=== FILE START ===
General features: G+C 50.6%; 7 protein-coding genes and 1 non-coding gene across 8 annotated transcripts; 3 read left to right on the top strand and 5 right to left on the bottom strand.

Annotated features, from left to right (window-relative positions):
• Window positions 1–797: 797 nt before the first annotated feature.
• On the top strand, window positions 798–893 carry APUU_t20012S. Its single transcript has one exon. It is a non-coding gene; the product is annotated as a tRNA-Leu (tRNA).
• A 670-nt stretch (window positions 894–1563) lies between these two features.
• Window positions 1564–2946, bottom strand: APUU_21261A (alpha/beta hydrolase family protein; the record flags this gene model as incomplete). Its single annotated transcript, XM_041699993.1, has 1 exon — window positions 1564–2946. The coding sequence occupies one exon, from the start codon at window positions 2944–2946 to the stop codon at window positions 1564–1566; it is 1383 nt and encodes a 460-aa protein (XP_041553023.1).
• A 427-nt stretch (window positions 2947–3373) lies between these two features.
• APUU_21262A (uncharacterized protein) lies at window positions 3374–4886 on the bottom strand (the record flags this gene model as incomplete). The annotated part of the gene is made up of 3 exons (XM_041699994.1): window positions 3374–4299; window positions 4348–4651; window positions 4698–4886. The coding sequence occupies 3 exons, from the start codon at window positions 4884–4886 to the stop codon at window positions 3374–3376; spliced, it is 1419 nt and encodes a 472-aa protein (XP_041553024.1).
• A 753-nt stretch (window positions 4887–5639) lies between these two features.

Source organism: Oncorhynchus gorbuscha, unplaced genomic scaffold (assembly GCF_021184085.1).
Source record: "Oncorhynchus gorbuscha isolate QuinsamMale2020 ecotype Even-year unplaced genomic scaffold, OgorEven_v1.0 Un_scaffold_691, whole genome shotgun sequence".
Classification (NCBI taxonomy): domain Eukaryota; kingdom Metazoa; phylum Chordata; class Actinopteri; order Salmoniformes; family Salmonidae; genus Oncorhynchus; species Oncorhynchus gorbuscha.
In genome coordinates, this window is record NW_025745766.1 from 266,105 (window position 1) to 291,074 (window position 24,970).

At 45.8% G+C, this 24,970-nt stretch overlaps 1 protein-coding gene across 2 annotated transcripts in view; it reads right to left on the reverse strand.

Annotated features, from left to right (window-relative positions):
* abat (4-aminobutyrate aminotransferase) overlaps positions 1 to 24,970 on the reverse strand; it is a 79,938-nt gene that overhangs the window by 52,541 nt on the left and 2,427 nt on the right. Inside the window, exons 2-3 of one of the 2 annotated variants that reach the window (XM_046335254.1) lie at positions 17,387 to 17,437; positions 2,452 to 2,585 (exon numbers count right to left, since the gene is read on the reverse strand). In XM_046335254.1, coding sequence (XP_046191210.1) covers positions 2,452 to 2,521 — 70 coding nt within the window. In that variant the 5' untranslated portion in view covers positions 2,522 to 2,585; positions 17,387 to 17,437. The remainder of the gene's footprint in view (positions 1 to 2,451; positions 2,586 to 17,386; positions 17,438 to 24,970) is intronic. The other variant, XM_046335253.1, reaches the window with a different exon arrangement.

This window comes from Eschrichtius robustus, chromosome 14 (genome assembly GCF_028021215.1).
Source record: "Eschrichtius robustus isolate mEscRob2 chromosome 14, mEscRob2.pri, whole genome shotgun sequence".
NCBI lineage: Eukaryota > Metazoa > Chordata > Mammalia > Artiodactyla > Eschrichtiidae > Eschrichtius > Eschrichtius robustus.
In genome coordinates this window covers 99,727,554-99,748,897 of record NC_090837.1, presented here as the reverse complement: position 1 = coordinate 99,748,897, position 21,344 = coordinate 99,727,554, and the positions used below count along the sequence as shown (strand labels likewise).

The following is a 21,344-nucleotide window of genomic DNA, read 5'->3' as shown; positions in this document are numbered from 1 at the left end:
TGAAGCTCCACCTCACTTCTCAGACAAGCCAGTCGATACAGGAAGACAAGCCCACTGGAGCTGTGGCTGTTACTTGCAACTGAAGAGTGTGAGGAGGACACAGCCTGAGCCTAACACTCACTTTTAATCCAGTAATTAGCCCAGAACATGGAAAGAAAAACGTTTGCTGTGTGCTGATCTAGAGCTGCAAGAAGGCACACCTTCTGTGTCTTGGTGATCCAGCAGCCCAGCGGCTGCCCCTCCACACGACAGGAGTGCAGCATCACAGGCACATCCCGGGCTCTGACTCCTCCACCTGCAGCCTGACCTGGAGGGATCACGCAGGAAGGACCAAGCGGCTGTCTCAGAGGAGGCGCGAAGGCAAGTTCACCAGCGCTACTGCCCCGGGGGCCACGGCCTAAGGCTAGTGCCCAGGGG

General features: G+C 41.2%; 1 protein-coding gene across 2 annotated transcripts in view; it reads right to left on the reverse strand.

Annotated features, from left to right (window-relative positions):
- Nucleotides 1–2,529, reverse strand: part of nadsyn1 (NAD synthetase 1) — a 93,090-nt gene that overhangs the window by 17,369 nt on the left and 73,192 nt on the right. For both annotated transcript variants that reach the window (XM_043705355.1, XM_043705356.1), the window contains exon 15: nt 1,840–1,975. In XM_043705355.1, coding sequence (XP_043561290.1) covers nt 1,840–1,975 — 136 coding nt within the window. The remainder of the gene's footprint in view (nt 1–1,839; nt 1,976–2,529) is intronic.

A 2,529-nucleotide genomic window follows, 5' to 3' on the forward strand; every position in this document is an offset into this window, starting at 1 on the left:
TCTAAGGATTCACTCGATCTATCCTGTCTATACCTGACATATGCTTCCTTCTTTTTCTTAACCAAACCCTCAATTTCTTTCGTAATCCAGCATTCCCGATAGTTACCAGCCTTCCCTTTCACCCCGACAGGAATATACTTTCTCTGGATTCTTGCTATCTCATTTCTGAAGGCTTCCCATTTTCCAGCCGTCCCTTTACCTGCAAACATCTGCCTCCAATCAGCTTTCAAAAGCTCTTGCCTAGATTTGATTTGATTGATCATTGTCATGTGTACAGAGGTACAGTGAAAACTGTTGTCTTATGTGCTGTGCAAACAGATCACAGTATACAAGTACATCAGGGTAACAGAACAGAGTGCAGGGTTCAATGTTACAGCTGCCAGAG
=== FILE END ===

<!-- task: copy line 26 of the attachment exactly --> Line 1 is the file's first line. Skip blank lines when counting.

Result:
A 2,529-nucleotide genomic window follows, 5' to 3' on the forward strand; every position in this document is an offset into this window, starting at 1 on the left: